Covid-19 Law and Ethics Tuesday Roundup – July 7, 2020

Is Contact Tracing Working?

Contact tracing is a race. But few U.S. states say how fast they’re running.

Excellent Washington Post report on the lack of publicly-available data on state and local contact tracing efforts. Contact tracing is a central part of the Test-Trace-Quarantine/Isolation approach to slowing and stopping infectious disease outbreaks, and states have well-established legal authority to undertake such efforts against COVID-19. The ease and speed of the virus spread means outreach to new cases and those with whom they’ve had close contact must begin almost immediately, and that the scale of the job is tremendous. That said: the better a community does with testing-tracing-isolation, the less they need to rely upon blunt responses like stay-at-home orders. 

Only a handful of major jurisdictions have contact tracing public data dashboards – see NYC, Oregon, and the graphic below from Washington DC as exceptions. 

Washington DC Covid-19 Contact Tracing Dashboard

In April the CDC published metrics of interest, which include:

  • Proportion of new cases arising among quarantined contacts (the higher this %, the more the virus is successfully being contained in the area)
  • Ability to contact trace new cases (with contact occurring ideally in less than 24 hours)
  • Ability to contact trace close contacts 
  • % of “unlinked” cases – new diagnoses that cannot be traced back to a prior close contact (ideally, this should be below 30%)

Mask Mandates in More States

What states require face masks in public? Now at least 20 states, as Kansas & Texas joined the list last week. And yesterday, in a bit of “Covid-19 Political Theater,” West Virginia’s governor announced a mask mandate for indoor public spaces (but also said it wouldn’t be enforced).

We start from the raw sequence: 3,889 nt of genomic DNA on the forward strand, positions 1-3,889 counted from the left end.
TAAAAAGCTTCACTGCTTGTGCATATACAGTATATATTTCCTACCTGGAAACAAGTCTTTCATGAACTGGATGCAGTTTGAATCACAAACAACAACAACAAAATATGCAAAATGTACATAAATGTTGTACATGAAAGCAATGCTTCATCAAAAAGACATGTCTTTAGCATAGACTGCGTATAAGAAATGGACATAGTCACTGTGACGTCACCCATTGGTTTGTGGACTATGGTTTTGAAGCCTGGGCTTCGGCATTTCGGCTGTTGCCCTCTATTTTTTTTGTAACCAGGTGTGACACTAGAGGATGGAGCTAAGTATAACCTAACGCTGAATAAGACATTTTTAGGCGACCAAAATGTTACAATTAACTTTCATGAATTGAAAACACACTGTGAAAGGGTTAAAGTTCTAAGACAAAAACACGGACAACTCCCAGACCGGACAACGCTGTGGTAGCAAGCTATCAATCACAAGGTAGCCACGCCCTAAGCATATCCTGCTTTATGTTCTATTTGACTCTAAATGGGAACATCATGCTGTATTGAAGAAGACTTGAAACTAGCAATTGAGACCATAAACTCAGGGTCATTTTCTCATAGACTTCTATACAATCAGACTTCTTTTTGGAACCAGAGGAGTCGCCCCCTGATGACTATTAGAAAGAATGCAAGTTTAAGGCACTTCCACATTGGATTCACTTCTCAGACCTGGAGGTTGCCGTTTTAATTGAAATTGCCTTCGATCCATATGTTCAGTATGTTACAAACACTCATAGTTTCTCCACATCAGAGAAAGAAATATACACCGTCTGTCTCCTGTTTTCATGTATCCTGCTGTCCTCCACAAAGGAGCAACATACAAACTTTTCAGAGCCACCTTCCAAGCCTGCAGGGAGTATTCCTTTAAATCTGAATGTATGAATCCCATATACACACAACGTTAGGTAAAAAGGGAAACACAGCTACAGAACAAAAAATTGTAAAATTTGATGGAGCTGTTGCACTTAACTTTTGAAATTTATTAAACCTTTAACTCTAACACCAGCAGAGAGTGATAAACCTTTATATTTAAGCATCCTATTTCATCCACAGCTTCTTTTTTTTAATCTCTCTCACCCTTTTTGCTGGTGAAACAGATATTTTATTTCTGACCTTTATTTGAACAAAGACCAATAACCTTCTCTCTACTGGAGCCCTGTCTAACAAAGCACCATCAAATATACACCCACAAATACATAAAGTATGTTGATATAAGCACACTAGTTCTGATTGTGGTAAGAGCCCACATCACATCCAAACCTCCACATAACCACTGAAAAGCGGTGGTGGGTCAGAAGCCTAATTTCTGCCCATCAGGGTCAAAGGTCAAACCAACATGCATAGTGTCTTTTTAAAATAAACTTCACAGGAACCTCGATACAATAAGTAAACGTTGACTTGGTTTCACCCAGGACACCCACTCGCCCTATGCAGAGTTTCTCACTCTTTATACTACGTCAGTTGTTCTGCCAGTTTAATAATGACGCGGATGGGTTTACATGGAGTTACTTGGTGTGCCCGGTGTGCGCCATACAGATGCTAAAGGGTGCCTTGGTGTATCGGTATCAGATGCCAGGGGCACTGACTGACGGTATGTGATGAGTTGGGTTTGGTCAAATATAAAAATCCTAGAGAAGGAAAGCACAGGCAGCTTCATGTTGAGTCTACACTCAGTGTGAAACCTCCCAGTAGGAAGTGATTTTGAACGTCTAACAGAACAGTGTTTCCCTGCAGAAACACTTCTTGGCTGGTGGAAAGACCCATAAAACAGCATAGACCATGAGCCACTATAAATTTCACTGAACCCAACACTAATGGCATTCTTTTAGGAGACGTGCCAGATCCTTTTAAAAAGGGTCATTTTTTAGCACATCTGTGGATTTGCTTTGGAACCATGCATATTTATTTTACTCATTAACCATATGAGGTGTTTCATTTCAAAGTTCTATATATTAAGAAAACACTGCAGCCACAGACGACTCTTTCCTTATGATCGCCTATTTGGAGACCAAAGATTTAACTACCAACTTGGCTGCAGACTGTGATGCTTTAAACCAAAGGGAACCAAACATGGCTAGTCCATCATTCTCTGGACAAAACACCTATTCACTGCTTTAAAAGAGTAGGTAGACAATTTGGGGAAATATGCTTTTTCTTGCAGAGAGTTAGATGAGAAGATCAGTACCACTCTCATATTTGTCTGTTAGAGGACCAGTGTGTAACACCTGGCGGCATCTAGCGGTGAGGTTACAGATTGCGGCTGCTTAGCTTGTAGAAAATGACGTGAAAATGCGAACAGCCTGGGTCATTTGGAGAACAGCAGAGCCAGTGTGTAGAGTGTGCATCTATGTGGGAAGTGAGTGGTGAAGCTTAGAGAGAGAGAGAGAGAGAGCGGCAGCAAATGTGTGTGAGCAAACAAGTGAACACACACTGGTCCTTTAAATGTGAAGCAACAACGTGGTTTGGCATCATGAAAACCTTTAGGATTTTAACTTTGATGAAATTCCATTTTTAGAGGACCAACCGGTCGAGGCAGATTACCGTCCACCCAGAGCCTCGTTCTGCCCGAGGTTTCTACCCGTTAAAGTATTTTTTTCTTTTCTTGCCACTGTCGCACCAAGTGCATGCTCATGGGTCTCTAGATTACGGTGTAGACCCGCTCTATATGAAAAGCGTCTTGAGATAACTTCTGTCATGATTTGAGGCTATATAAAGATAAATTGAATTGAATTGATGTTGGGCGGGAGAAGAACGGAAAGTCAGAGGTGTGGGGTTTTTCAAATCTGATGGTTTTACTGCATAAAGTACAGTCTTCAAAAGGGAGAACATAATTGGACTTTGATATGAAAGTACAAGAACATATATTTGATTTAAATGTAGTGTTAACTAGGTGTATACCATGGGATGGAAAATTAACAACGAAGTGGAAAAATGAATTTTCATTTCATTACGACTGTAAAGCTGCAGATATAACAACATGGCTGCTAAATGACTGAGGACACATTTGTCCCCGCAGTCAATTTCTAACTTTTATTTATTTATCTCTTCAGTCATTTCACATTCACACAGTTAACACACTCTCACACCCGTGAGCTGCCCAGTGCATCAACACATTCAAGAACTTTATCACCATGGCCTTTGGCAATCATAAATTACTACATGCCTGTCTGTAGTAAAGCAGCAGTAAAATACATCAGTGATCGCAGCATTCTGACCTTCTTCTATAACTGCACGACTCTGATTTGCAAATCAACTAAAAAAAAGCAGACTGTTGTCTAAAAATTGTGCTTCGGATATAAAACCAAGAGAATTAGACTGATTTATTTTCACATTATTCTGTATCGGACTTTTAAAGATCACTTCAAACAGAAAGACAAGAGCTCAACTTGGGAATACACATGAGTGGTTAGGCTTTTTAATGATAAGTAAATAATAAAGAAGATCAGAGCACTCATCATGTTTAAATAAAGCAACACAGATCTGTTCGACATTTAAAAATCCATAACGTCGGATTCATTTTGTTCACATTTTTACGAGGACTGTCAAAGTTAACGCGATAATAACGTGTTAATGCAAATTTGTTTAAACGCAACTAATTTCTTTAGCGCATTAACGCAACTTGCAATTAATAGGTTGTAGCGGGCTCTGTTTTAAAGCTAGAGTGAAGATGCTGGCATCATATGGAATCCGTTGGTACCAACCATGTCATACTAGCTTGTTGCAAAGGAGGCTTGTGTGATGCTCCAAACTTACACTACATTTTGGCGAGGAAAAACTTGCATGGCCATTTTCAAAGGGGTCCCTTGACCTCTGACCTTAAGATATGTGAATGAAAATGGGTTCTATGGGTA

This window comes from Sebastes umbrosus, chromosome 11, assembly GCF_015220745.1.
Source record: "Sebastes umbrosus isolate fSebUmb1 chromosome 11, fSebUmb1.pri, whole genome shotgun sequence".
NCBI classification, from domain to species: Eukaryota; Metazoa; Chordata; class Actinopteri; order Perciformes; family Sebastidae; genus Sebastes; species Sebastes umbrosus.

Patient & Public Involvement in Covid-19 Policy Making

Public voices have been absent in the early stages of the pandemic. They must now move center stage

Treating Covid-19-Related Guilt, Shame, and Moral Injury

A report in the journal Psychological Trauma discussing trauma-informed guilt reduction therapy  for those who have survived or lost loved ones to Covid-19, as well as for those who have cared for us and made countless excruciating decisions throughout the crisis.


|2020-07-07T15:56:25-04:00July 7th, 2020|COVID-19 Literature|Comments Off on Covid-19 Law and Ethics Tuesday Roundup – July 7, 2020

About the Author: Ross Silverman

Ross Silverman
Ross D. Silverman, JD, MPH, is Professor of Health Policy and Management at Indiana University Fairbanks School of Public Health and Professor of Public Health and Law at Indiana University McKinney School of Law in Indianapolis. He is a member of the IU Centers on Health Policy and Bioethics. His research focuses on public health and medical law, policy, and ethics, and law's impact on health outcomes and vulnerable populations. He also serves as Associate Editor on Legal Epidemiology for Public Health Reports, the official journal of the Office of the U.S. Surgeon General and the U.S. Public Health Service. His most recent Covid-19 publications include: "Ensuring Uptake of Vaccines Against SARS-CoV-2" in the New England Journal of Medicine (with MM Mello & SB Omer), and "Covid-19: control measures must be equitable and inclusive" in BMJ (with ZD Berger, NG Evans & AL Phelan)

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